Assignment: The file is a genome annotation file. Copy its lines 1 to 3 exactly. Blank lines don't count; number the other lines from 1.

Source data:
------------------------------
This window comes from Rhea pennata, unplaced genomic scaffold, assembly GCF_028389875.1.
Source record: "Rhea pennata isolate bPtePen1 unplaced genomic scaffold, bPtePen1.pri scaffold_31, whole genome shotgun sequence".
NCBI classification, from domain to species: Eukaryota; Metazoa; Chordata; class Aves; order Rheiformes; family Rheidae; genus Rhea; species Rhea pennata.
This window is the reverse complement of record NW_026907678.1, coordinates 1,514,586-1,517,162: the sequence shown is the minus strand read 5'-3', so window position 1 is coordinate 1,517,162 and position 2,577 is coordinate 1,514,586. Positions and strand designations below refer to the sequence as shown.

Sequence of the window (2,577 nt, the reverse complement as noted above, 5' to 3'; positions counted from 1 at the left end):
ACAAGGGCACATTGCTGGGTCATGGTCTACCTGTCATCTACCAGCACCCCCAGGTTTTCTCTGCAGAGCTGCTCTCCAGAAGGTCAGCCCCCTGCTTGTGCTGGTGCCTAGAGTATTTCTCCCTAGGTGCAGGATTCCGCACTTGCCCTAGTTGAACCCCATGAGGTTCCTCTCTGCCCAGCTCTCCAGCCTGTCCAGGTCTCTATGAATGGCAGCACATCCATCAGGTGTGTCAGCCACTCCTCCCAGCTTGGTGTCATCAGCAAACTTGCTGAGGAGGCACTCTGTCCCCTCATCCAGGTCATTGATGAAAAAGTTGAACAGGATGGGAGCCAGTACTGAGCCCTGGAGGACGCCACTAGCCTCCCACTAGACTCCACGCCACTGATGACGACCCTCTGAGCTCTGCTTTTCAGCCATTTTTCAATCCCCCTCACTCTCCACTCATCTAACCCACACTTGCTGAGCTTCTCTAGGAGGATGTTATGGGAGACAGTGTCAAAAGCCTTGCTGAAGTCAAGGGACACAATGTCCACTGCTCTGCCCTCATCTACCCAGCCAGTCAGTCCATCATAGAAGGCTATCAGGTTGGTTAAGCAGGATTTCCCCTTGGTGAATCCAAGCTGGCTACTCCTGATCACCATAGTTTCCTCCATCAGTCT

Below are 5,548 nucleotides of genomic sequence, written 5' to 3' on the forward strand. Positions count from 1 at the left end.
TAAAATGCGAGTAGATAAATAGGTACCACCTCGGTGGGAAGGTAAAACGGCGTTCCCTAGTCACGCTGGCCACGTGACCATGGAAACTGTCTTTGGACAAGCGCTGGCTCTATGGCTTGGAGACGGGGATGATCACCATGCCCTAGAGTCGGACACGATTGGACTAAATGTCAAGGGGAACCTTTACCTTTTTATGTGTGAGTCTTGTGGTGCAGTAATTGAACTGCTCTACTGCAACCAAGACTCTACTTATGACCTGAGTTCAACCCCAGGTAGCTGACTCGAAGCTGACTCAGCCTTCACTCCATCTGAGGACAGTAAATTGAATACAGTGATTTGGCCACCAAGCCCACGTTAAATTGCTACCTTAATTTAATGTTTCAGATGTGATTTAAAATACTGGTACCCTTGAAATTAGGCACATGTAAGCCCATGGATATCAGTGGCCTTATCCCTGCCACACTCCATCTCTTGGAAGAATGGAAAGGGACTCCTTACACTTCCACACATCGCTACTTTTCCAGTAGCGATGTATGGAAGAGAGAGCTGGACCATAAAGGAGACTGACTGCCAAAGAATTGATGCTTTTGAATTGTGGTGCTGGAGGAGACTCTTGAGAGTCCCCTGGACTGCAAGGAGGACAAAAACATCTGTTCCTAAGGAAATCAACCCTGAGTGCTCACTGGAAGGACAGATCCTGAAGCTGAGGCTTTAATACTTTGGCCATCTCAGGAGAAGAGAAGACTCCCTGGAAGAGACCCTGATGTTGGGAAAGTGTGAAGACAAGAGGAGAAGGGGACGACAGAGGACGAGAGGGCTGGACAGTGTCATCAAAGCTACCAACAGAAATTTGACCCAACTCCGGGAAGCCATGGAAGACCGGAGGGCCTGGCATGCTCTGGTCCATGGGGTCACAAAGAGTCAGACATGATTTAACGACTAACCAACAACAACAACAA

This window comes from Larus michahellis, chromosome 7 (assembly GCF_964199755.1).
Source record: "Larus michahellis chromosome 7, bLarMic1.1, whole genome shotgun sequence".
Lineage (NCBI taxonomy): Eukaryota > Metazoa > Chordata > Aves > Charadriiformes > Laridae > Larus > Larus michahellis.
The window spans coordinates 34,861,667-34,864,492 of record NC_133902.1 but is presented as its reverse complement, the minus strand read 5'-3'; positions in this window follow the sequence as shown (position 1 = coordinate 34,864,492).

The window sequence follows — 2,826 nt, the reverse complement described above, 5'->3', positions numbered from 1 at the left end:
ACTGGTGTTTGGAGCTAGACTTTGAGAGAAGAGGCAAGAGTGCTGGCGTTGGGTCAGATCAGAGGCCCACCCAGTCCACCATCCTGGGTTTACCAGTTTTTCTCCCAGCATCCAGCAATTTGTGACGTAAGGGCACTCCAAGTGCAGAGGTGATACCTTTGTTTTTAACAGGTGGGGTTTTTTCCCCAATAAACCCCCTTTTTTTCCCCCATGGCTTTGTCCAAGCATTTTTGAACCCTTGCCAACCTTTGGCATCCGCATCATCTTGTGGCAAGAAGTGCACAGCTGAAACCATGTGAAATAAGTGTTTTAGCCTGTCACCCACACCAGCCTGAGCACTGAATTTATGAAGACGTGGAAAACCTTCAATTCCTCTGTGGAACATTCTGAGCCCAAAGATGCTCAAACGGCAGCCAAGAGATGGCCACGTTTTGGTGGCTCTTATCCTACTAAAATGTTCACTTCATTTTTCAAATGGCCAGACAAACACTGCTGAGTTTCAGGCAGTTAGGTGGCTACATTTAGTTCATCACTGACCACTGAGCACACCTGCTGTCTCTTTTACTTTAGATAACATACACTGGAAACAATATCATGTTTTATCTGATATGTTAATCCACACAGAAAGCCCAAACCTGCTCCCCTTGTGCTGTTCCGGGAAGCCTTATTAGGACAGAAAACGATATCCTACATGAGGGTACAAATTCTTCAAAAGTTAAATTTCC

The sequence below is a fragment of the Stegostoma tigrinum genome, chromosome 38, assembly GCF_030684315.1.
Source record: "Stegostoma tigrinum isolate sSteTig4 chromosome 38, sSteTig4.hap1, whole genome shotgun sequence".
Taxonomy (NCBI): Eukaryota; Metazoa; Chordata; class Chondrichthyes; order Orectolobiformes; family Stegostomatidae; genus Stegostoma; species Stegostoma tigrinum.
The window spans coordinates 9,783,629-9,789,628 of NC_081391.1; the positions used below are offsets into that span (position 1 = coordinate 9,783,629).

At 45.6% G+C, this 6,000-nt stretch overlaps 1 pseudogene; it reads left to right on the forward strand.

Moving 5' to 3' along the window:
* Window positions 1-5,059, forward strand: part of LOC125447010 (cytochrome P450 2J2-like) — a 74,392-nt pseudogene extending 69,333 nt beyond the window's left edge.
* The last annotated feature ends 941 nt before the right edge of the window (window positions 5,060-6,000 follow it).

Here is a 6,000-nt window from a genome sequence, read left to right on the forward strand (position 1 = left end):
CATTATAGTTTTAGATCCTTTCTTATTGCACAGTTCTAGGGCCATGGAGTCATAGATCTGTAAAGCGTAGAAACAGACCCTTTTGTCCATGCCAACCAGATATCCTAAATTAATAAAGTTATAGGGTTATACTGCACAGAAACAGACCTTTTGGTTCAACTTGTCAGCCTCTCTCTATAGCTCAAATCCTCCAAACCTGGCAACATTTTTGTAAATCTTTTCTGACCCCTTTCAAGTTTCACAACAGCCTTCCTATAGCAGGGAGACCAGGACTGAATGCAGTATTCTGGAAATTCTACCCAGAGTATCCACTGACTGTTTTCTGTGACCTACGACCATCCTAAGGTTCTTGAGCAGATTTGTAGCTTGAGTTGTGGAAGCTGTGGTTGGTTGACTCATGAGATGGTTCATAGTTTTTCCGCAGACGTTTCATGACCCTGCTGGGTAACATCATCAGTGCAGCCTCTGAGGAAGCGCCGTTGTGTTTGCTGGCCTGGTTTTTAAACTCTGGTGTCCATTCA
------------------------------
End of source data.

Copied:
This window comes from Rhea pennata, unplaced genomic scaffold, assembly GCF_028389875.1.
Source record: "Rhea pennata isolate bPtePen1 unplaced genomic scaffold, bPtePen1.pri scaffold_31, whole genome shotgun sequence".
NCBI classification, from domain to species: Eukaryota; Metazoa; Chordata; class Aves; order Rheiformes; family Rheidae; genus Rhea; species Rhea pennata.